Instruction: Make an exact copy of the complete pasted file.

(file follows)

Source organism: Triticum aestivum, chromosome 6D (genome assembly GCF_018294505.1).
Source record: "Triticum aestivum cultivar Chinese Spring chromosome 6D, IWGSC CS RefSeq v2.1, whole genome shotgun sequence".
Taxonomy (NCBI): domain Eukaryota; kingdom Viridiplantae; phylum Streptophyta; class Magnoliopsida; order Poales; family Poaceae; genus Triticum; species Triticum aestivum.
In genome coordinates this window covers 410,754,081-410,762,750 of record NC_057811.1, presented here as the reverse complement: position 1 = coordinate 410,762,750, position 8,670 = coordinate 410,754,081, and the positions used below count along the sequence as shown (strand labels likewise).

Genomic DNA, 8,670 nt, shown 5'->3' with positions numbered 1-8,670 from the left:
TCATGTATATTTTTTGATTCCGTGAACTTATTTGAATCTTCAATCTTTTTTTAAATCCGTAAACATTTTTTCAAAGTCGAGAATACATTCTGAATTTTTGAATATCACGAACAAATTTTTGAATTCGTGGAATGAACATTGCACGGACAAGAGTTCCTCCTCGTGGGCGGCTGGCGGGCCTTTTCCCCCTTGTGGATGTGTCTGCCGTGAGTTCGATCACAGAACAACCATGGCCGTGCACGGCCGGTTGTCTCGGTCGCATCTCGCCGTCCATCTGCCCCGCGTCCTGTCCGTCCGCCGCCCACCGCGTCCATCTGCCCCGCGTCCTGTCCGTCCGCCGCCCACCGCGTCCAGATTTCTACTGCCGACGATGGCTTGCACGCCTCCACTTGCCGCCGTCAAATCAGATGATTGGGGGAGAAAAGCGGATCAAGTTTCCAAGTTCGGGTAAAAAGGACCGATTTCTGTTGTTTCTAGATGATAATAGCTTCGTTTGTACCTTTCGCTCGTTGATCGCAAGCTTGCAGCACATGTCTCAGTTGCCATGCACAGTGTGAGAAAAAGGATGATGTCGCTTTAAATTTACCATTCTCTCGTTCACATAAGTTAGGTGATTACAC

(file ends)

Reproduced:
Source organism: Triticum aestivum, chromosome 6D (genome assembly GCF_018294505.1).
Source record: "Triticum aestivum cultivar Chinese Spring chromosome 6D, IWGSC CS RefSeq v2.1, whole genome shotgun sequence".
Taxonomy (NCBI): domain Eukaryota; kingdom Viridiplantae; phylum Streptophyta; class Magnoliopsida; order Poales; family Poaceae; genus Triticum; species Triticum aestivum.
In genome coordinates this window covers 410,754,081-410,762,750 of record NC_057811.1, presented here as the reverse complement: position 1 = coordinate 410,762,750, position 8,670 = coordinate 410,754,081, and the positions used below count along the sequence as shown (strand labels likewise).

Genomic DNA, 8,670 nt, shown 5'->3' with positions numbered 1-8,670 from the left:
TCATGTATATTTTTTGATTCCGTGAACTTATTTGAATCTTCAATCTTTTTTTAAATCCGTAAACATTTTTTCAAAGTCGAGAATACATTCTGAATTTTTGAATATCACGAACAAATTTTTGAATTCGTGGAATGAACATTGCACGGACAAGAGTTCCTCCTCGTGGGCGGCTGGCGGGCCTTTTCCCCCTTGTGGATGTGTCTGCCGTGAGTTCGATCACAGAACAACCATGGCCGTGCACGGCCGGTTGTCTCGGTCGCATCTCGCCGTCCATCTGCCCCGCGTCCTGTCCGTCCGCCGCCCACCGCGTCCATCTGCCCCGCGTCCTGTCCGTCCGCCGCCCACCGCGTCCAGATTTCTACTGCCGACGATGGCTTGCACGCCTCCACTTGCCGCCGTCAAATCAGATGATTGGGGGAGAAAAGCGGATCAAGTTTCCAAGTTCGGGTAAAAAGGACCGATTTCTGTTGTTTCTAGATGATAATAGCTTCGTTTGTACCTTTCGCTCGTTGATCGCAAGCTTGCAGCACATGTCTCAGTTGCCATGCACAGTGTGAGAAAAAGGATGATGTCGCTTTAAATTTACCATTCTCTCGTTCACATAAGTTAGGTGATTACAC